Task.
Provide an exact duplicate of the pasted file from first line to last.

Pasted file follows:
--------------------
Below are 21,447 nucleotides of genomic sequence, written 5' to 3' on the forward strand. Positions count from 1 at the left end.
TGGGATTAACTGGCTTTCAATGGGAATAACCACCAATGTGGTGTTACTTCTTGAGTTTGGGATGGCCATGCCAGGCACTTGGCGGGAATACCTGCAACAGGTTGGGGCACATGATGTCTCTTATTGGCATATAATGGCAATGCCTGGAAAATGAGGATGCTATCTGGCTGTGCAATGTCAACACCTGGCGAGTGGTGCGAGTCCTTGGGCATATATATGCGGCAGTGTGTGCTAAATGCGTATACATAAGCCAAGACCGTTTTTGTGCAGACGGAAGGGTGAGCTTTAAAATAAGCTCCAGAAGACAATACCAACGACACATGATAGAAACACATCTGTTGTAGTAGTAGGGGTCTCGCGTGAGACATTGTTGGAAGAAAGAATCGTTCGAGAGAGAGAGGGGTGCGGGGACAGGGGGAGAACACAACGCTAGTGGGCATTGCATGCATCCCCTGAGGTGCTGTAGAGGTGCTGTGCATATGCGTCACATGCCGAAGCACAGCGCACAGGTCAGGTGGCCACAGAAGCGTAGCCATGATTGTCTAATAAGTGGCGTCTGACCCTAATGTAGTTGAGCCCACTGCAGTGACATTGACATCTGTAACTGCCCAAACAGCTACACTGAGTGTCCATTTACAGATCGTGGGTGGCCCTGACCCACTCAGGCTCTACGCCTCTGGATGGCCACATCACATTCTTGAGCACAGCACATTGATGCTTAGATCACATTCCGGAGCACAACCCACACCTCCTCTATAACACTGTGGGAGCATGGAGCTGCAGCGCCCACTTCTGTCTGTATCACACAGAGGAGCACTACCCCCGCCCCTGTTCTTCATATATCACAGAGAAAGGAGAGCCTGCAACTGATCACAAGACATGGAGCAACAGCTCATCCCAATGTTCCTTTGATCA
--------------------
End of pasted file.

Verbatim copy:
Below are 21,447 nucleotides of genomic sequence, written 5' to 3' on the forward strand. Positions count from 1 at the left end.
TGGGATTAACTGGCTTTCAATGGGAATAACCACCAATGTGGTGTTACTTCTTGAGTTTGGGATGGCCATGCCAGGCACTTGGCGGGAATACCTGCAACAGGTTGGGGCACATGATGTCTCTTATTGGCATATAATGGCAATGCCTGGAAAATGAGGATGCTATCTGGCTGTGCAATGTCAACACCTGGCGAGTGGTGCGAGTCCTTGGGCATATATATGCGGCAGTGTGTGCTAAATGCGTATACATAAGCCAAGACCGTTTTTGTGCAGACGGAAGGGTGAGCTTTAAAATAAGCTCCAGAAGACAATACCAACGACACATGATAGAAACACATCTGTTGTAGTAGTAGGGGTCTCGCGTGAGACATTGTTGGAAGAAAGAATCGTTCGAGAGAGAGAGGGGTGCGGGGACAGGGGGAGAACACAACGCTAGTGGGCATTGCATGCATCCCCTGAGGTGCTGTAGAGGTGCTGTGCATATGCGTCACATGCCGAAGCACAGCGCACAGGTCAGGTGGCCACAGAAGCGTAGCCATGATTGTCTAATAAGTGGCGTCTGACCCTAATGTAGTTGAGCCCACTGCAGTGACATTGACATCTGTAACTGCCCAAACAGCTACACTGAGTGTCCATTTACAGATCGTGGGTGGCCCTGACCCACTCAGGCTCTACGCCTCTGGATGGCCACATCACATTCTTGAGCACAGCACATTGATGCTTAGATCACATTCCGGAGCACAACCCACACCTCCTCTATAACACTGTGGGAGCATGGAGCTGCAGCGCCCACTTCTGTCTGTATCACACAGAGGAGCACTACCCCCGCCCCTGTTCTTCATATATCACAGAGAAAGGAGAGCCTGCAACTGATCACAAGACATGGAGCAACAGCTCATCCCAATGTTCCTTTGATCA